Although I have yet to venture into the world of tofu making myself, I am fortunate enough to know a place that sells fresh batches for cheap. When you buy it to consume as a dessert, many add a sweet syrup to it. You could buy the syrup from the vendor, but it’s so easy to make at home. Although I mentioned the ingredients in my last post about this, here is an actual recipe for those who may be interested.

Ingredients:

  • 3 1/2 sticks of cane sugar (sometimes the package says brown sugar)
  • 1 inch ginger, cut into thin slices
  • 2 cups of water

Directions:

In a pot, bring the water to a boil. Add the sugar cane sticks and ginger. Simmer for 20 minutes until the sugar completely dissolves or until you get enough of the ginger flavour out. The longer it simmers, the more pungent the ginger.

After that, all you need to do is add it to a bowl with some dau fu fa and you’re good to go. You can also let it cool down and put it in the fridge for later use. It’s great to eat cold with dau fu fa.

Easy peasy, no? Have you ever tried eating this delicious soybean custard?

Mysore Masala Dosa

I know how it sounds, but “mysore” isn’t really “my sore” at all. It’s more like “my joy”, as a delicious chutney filling in a dosa.

A dosa is a South Indian dish that is a paper thin crepe. It is traditionally made of lentil and rice flour batter, but these days it can be made with other ingredients. Similar to a crepe, it is poured onto a hot, flat iron surface and is spread out into a round shape. It is cooked until it has a nice sandy golden colour and has a soft, yet crispy texture to it. Although many doses are frequently rolled into circular tubes, the one above was folded into a triangle like your typical French crepe.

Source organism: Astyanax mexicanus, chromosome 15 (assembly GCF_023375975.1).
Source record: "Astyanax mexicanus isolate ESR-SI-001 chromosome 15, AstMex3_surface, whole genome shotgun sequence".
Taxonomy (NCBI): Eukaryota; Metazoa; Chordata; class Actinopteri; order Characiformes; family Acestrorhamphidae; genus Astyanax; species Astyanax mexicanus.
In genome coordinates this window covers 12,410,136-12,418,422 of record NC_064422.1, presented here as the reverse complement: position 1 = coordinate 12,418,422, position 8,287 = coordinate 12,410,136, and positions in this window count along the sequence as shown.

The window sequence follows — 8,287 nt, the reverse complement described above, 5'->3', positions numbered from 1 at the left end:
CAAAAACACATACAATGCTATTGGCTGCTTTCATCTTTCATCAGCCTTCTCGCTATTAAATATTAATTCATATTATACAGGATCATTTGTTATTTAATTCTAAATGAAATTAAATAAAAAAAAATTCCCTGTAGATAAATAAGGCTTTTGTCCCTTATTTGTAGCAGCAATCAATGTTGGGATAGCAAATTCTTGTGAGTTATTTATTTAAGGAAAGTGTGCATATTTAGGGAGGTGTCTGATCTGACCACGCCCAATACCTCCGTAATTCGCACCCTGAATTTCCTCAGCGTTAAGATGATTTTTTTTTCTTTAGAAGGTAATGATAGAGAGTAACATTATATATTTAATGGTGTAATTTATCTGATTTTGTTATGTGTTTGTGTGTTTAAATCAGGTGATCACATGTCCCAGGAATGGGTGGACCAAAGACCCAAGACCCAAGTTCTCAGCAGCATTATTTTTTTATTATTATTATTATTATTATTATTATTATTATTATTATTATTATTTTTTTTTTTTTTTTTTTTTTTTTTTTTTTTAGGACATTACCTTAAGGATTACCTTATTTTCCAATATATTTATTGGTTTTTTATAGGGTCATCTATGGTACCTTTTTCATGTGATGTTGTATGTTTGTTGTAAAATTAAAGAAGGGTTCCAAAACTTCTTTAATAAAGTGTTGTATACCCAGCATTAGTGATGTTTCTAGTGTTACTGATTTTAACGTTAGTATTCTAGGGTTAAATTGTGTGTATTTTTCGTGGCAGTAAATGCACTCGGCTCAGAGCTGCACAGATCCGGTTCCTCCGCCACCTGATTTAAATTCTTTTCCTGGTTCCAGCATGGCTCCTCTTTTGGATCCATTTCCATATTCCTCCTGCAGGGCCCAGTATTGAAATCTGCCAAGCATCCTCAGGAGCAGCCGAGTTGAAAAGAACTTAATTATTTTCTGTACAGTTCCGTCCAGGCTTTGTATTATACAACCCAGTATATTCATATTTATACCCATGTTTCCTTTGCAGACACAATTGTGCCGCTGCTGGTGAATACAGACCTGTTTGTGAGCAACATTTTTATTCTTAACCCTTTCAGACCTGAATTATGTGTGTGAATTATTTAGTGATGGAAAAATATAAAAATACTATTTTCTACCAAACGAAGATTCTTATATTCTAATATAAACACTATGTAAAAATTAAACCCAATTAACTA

I always choose a mysore masala dosa, which is made with spices, onions and potatoes. It’s so good that I’m convinced it’s one of the most popular types, but dosas can also be filled with paneer (cheese) or be simply spread with a little ghee (clarified butter).

As delicious as it is on its own, it is accompanied with several sauces to add a variety of flavours to your tongue. The first sauce is called sambar, which is the soupy one. You can dip the dosa into it or drink it with a spoon. My friend said some even drink sambar when they have colds or eat it with rice (It reminds me of a vegetable soup, so I can see why). The other two sauces are chutneys, where the white one is coconut and the orangey-red one has some spice to it. I actually haven’t had a dosa in so long that this little outing reminded me how good they were. I’ll have to add it back into my rotation. 🙂


In other news, remember when I went to look for cherry blossoms and it didn’t go so well? I tried again a few days later and unlike my second attempt, I found some fully bloomed trees.

I think I can finally deem this a success?!?!?!

NĂŁo Falo Bem PortuguĂŞs (Updates)

Back in February on my blogiversary, I made an announcement that I would stop blogging on a daily basis to focus on my plans to take time away from work to study abroad and travel the world. I had full intention to leave by fall (papers were approved and everything), but a new opportunity came up that I couldn’t refuse. Despite this little setback, I still plan on going but will be delaying my leave until early 2018. I’m disappointed about this, but it will at least give me more time to figure things out. Planning is a looooooooong and tedious process! So, you might be wondering what is the relation between this announcement and the picture of delicious pastries and tarts below?

I am an avid traveller. I have been going stir-crazy and need to get away. The last time I took a trip was in the fall. Suffice it to say, even though my leave will be a littler further away than I had originally planned, I am filling the void by going to Portugal for a few weeks. Flights and accommodation are already booked, but if you have any recommendations on what to see, do or eat (of course), I am more than happy to hear your suggestions!

Another update – it took me a R-E-AL-L-Y long time to go through all 365+ postings but I did it! I re-tagged and re-categorized all of them. You will now notice that I have more menu options on my front page to make it easier to navigate and find things. And if there’s one thing I learned from doing this exercise, it’s that I’m lacking in many areas so I’m going to try and focus more on those. Any constructive feedback on my blog is also appreciated. Happy blogging! 🙂